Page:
This story is featured in CityBeat’s Oct. 4 print edition.
Women’s sports have always been an undeniable display of talent, dedication and entertainment. Yet, whether women have historically gained the attention, pay or credit they deserve hasn’t been so evident. The rise of popularity in women’s sports has been slow, especially in the early years when it defied social norms and expectations for how women should participate in society.
An upcoming exhibit at the Taft Museum of Art is uncovering more than a century’s worth of fashion and feminism surrounding the history of female athletics.
Sporting Fashion: Outdoor Girls 1800 to 1960 opens at the Taft Museum on Oct. 14 and runs through Jan. 14, 2024. The display demonstrates women’s value in and contribution to all sports while exploring their lives through clothing, accessories and ephemera.
“The Taft aims to present exhibitions that spark conversations and allow us to engage with various communities,” Ann Glasscock, associate curator at the Taft, said in an email. “The works in Sporting Fashion will challenge visitors to consider the important intersection between fashion and women’s greater role in public life and drive toward social equality.”
The traveling exhibit was organized by the American Federation of Arts and the FIDM Museum at the Fashion Institute of Design & Merchandising. It is the first of its kind to examine women’s sporting attire in Western fashion throughout the 160-year period. In the 1800s, when women began to pursue new roles outside of their domestic responsibilities, wardrobes and gear had to be invented and manufactured to suit their activities.
The evolution of these garments during this specific time period hasn’t been explored in this way. Sporting Fashion is a one-of-a-kind display that carries lessons in history and fashion. Most importantly it tells the story of how powerful women earned their place in the world of sports and how that progressive journey informed and affected women’s everyday lives, too.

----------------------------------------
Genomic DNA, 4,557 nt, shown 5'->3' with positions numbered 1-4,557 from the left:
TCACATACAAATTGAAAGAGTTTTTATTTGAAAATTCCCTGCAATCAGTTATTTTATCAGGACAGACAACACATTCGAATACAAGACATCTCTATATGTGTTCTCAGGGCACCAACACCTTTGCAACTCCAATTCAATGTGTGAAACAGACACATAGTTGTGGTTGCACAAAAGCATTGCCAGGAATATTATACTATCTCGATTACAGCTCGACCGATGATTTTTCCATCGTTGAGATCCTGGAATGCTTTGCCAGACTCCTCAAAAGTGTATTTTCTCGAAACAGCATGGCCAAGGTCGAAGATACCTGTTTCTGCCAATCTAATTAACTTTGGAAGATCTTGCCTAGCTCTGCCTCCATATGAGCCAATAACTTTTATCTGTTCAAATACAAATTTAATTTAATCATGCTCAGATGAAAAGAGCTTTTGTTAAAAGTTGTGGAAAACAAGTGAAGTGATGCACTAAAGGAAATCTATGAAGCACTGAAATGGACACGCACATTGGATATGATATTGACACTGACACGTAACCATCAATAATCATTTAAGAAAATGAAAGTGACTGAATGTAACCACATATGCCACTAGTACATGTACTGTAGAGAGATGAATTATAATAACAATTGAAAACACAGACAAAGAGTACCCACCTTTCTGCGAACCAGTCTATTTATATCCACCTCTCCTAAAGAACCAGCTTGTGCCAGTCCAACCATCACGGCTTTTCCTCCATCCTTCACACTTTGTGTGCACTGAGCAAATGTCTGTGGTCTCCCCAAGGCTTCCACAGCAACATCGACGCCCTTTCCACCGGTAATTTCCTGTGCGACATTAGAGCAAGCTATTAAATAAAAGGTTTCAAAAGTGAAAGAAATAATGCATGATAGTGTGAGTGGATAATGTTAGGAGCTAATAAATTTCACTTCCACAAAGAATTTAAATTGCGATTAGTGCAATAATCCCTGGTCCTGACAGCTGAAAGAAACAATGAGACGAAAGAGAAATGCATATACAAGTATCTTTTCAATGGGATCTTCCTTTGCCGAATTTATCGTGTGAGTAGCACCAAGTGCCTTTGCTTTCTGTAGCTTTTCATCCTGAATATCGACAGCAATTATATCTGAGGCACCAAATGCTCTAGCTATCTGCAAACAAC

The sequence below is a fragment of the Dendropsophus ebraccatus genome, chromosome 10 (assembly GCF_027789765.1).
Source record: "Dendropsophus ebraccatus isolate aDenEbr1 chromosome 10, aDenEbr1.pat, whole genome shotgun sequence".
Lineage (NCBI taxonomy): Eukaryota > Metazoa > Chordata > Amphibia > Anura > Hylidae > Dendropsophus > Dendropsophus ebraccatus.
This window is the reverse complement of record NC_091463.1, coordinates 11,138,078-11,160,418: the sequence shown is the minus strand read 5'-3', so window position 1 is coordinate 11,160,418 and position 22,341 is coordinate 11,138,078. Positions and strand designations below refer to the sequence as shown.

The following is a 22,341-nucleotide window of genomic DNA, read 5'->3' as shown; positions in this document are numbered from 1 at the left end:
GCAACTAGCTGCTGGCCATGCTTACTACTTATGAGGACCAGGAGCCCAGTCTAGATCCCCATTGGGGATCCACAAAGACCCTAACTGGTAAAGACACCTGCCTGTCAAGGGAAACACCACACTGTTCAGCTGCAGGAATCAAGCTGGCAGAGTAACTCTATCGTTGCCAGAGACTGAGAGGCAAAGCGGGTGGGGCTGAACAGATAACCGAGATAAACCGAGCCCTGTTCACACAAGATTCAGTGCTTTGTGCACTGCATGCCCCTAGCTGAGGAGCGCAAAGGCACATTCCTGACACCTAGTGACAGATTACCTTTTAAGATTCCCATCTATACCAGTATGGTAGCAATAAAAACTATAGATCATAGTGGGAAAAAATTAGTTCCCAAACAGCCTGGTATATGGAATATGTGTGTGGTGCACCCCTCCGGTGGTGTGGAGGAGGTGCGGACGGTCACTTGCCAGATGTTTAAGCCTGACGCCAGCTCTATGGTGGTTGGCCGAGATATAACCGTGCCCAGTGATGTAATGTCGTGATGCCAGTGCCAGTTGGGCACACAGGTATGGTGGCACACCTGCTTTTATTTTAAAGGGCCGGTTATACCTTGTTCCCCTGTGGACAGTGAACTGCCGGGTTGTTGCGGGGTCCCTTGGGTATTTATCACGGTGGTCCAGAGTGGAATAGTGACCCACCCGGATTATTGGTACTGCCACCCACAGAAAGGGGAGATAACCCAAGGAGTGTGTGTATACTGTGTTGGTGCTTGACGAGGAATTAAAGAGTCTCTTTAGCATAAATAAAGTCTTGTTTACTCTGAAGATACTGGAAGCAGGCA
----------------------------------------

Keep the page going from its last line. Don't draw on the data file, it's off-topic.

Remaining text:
“The outfits are only part of the picture,” Glasscock says. “We should recognize the strong-willed, independent and talented women who wore the clothes that advanced the history of sports over the 160-year period covered in the exhibition. These garments are a reminder of how fashion developed over time, how technology changed and that what was socially acceptable changed from one decade to the next — all with powerful women pushing the boundaries for a better tomorrow.”
Sporting Fashion exhibits more than 60 fully accessorized ensembles and hundreds of objects like helmets, bows, bags, rackets and skis among many other objects. Brands still relevant today like Champion and Spalding are represented throughout the outfits and accessories, which have transformed from practical garb to works of art.
“Fashion is an art form. Every object has a story to tell,” Glasscock tells CityBeat. “In the case of this show, it could be a story about the wearer, designer, materials, technology, activity, move away from corsets, use of pants by women or a combination of these and other things.”
In a virtual event about Sporting Fashion, FIDM Museum curator Kevin Jones revealed that each item displayed in the exhibit is authentic. He explains that finding actual surviving objects and clothing was a difficult task because 200 years ago no one thought of them as worth saving. Jones said there are tons of surviving ballgowns and couture dresses but far less sportswear, which is why this exhibit’s collection is so rare and impressive.